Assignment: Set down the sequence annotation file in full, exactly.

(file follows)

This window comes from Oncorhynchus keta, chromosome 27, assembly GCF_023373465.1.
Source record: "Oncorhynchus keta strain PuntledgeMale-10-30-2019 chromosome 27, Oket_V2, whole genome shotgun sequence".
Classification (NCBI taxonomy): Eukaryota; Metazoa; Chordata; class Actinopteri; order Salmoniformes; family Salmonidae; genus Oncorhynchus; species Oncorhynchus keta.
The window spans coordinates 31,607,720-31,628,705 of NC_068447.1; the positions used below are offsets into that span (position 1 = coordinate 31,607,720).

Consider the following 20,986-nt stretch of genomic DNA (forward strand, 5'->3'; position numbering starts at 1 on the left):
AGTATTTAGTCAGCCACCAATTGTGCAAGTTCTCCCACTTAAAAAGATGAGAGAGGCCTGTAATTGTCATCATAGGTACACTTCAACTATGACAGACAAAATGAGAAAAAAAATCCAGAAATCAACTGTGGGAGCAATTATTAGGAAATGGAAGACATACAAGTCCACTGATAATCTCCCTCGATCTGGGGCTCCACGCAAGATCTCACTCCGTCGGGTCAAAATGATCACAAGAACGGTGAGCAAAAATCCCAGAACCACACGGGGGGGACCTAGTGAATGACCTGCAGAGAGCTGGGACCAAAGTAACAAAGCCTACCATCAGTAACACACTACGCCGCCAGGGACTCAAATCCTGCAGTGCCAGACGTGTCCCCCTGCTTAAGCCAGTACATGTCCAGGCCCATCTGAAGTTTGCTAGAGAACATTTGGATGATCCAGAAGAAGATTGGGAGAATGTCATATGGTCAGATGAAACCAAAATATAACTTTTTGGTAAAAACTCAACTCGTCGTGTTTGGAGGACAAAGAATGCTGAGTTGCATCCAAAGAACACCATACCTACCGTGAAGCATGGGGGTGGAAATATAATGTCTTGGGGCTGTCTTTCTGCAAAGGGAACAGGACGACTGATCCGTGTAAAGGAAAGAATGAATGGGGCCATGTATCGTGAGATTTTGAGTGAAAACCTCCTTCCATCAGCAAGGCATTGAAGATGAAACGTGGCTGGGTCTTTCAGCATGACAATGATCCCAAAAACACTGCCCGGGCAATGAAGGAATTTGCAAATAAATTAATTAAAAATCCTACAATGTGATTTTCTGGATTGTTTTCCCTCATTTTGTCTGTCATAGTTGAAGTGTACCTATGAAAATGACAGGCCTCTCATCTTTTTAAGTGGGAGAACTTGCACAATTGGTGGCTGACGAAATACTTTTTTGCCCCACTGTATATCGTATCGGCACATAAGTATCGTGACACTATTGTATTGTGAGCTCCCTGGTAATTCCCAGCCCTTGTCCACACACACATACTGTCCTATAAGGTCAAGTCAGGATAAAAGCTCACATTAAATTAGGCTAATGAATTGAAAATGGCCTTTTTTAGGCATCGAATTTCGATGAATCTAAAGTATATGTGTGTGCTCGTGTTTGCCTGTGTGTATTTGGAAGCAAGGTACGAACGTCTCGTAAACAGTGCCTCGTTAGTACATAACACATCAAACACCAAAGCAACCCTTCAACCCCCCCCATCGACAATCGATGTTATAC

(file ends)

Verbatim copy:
This window comes from Oncorhynchus keta, chromosome 27, assembly GCF_023373465.1.
Source record: "Oncorhynchus keta strain PuntledgeMale-10-30-2019 chromosome 27, Oket_V2, whole genome shotgun sequence".
Classification (NCBI taxonomy): Eukaryota; Metazoa; Chordata; class Actinopteri; order Salmoniformes; family Salmonidae; genus Oncorhynchus; species Oncorhynchus keta.
The window spans coordinates 31,607,720-31,628,705 of NC_068447.1; the positions used below are offsets into that span (position 1 = coordinate 31,607,720).

Consider the following 20,986-nt stretch of genomic DNA (forward strand, 5'->3'; position numbering starts at 1 on the left):
AGTATTTAGTCAGCCACCAATTGTGCAAGTTCTCCCACTTAAAAAGATGAGAGAGGCCTGTAATTGTCATCATAGGTACACTTCAACTATGACAGACAAAATGAGAAAAAAAATCCAGAAATCAACTGTGGGAGCAATTATTAGGAAATGGAAGACATACAAGTCCACTGATAATCTCCCTCGATCTGGGGCTCCACGCAAGATCTCACTCCGTCGGGTCAAAATGATCACAAGAACGGTGAGCAAAAATCCCAGAACCACACGGGGGGGACCTAGTGAATGACCTGCAGAGAGCTGGGACCAAAGTAACAAAGCCTACCATCAGTAACACACTACGCCGCCAGGGACTCAAATCCTGCAGTGCCAGACGTGTCCCCCTGCTTAAGCCAGTACATGTCCAGGCCCATCTGAAGTTTGCTAGAGAACATTTGGATGATCCAGAAGAAGATTGGGAGAATGTCATATGGTCAGATGAAACCAAAATATAACTTTTTGGTAAAAACTCAACTCGTCGTGTTTGGAGGACAAAGAATGCTGAGTTGCATCCAAAGAACACCATACCTACCGTGAAGCATGGGGGTGGAAATATAATGTCTTGGGGCTGTCTTTCTGCAAAGGGAACAGGACGACTGATCCGTGTAAAGGAAAGAATGAATGGGGCCATGTATCGTGAGATTTTGAGTGAAAACCTCCTTCCATCAGCAAGGCATTGAAGATGAAACGTGGCTGGGTCTTTCAGCATGACAATGATCCCAAAAACACTGCCCGGGCAATGAAGGAATTTGCAAATAAATTAATTAAAAATCCTACAATGTGATTTTCTGGATTGTTTTCCCTCATTTTGTCTGTCATAGTTGAAGTGTACCTATGAAAATGACAGGCCTCTCATCTTTTTAAGTGGGAGAACTTGCACAATTGGTGGCTGACGAAATACTTTTTTGCCCCACTGTATATCGTATCGGCACATAAGTATCGTGACACTATTGTATTGTGAGCTCCCTGGTAATTCCCAGCCCTTGTCCACACACACATACTGTCCTATAAGGTCAAGTCAGGATAAAAGCTCACATTAAATTAGGCTAATGAATTGAAAATGGCCTTTTTTAGGCATCGAATTTCGATGAATCTAAAGTATATGTGTGTGCTCGTGTTTGCCTGTGTGTATTTGGAAGCAAGGTACGAACGTCTCGTAAACAGTGCCTCGTTAGTACATAACACATCAAACACCAAAGCAACCCTTCAACCCCCCCCATCGACAATCGATGTTATAC